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Soundtrack Review: 'Fallout 3'

sjohnson
13 Comments

Posted August 31, 2008 - By Stephen Johnson

Well I went out and plunked down $5 at Gamestop for Fallout 3 yesterday and got myself one of their promo poster and soundtrack samplers for the game for doing it. Ok, I will be honest, that is exactly why I did it! What I got was a good taste of what the original music will sound like, along with the twisted humor of licensed songs for the game.

The five song disc opens with The Ink Spots’ classic from 1941 “I Don’t Want to Set the World on Fire.” As Fallout lore goes, Interplay tried but couldn’t get the license for this song for the original game, but Bethesda has had better luck with Fallout 3. The humorous juxtaposition of this song against the game’s post-nuclear war storyline out does amps up what 2K did by licensing “Beyond the Sea” for Bioshock. You will likely never hear this song the same way again once you hear it in the final game. Similar will be the reaction to the old-time/good-time feeling of track 2, “Way Back Home” by Bob Crosby.

Next up is a taste of frankly awesome “Dirty Blues” from Roy Brown. Brown was an early pioneer of rock ‘n roll who gets downright filthy on his underground classic “Butcher Pete (Part 1).” For the uninitiated, Dirty Blues encompassed early R&B songs with overt sexual lyrics, oftentimes done with blatantly obvious entendre that should bring a shocked smile to gamers when they hear it. You will forget about what 2 Live Crew is known for when you hear the lyrics about Butcher Pete’s exploits with all the women in town. I can’t wait to hear how the musically knowledgeable game devs at Bethesda are going to use this pervy piece in the game.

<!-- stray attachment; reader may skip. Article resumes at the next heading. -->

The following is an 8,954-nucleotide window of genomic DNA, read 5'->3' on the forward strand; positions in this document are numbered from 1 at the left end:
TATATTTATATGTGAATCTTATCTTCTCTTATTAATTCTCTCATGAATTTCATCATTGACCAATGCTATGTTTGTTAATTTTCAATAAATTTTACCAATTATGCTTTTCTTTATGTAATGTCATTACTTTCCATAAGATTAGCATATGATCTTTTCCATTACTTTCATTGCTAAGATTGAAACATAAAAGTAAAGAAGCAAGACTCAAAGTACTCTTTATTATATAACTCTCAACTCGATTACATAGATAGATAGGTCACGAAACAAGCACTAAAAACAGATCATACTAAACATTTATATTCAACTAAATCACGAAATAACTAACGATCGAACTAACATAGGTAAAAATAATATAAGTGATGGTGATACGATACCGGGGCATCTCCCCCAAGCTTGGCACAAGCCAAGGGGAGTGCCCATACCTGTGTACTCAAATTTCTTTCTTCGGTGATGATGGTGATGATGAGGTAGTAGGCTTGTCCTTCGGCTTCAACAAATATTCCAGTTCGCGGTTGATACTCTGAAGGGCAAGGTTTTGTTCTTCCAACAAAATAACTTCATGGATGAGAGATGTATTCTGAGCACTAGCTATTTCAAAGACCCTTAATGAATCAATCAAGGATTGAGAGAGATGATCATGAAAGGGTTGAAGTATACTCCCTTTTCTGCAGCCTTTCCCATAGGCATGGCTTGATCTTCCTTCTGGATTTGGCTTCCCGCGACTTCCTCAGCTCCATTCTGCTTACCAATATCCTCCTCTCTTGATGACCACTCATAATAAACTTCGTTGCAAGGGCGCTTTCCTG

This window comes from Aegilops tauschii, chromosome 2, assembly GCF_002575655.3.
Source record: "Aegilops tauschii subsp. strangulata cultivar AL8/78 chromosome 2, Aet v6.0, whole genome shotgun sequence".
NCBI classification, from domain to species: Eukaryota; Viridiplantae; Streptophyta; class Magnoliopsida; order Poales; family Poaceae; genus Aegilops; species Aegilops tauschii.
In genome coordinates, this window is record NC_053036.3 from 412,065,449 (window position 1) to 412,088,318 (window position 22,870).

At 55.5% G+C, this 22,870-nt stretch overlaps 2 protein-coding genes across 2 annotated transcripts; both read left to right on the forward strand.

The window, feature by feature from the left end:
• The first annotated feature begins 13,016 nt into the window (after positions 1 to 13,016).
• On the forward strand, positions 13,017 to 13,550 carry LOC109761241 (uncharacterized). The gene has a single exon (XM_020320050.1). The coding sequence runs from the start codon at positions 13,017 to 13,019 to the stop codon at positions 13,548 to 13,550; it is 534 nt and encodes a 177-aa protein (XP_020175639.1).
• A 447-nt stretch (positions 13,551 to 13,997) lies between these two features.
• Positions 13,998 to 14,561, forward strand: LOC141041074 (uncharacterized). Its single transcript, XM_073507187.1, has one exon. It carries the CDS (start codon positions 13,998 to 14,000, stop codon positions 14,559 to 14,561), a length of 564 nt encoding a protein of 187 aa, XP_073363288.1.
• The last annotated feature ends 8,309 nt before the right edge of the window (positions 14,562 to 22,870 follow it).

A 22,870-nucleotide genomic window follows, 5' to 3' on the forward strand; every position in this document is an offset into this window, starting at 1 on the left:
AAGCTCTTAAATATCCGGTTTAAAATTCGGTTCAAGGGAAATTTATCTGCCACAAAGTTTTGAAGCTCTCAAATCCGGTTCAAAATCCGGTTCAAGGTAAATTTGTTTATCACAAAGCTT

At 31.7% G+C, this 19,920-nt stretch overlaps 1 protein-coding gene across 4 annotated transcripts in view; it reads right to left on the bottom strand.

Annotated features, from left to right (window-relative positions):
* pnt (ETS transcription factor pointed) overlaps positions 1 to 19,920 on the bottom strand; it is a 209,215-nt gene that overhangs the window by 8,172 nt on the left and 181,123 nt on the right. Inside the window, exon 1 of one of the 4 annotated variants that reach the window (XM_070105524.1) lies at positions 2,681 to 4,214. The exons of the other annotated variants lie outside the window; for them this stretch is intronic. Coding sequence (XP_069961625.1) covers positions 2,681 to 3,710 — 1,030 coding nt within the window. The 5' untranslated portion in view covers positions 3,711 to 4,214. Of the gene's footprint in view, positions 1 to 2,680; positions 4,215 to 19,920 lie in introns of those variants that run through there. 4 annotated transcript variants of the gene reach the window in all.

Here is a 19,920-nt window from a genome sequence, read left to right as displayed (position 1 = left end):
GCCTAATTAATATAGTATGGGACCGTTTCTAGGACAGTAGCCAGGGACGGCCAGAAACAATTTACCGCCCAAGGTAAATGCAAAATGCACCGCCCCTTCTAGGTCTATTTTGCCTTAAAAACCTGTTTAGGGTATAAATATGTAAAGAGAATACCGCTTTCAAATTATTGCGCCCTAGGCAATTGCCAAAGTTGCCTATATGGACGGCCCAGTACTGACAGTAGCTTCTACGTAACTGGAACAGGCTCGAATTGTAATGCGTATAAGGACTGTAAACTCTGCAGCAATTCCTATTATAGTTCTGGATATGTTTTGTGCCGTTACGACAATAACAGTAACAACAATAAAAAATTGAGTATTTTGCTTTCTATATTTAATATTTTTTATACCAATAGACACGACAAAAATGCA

The last two songs on the disc are original compositions for the game by Inon Zur. The first is Fallout 3’s Main Title, which from the moment you hear its opening dissonance, you will picture scenes of post-apocalyptic devastation, or opening menu screens. While rather short at exactly two minutes, it is a fitting opening for a game such as this. The second number from Zur is a very low key, atmospheric number called “Megaton.” Discordant string and percussion instruments play off each other as a harmonica fills in a baleful melody.

The packaging is bang on as well with the disc printed to look like a 45-RPM record and the cardboard sleeve printed to match. Here is hoping Bethesda decides to do a full length soundtrack release once the game ships.

--Rick “Castle Bravo” Damigella

Tags: Music, Videogames
Soundtrack Review: 'Fallout 3'
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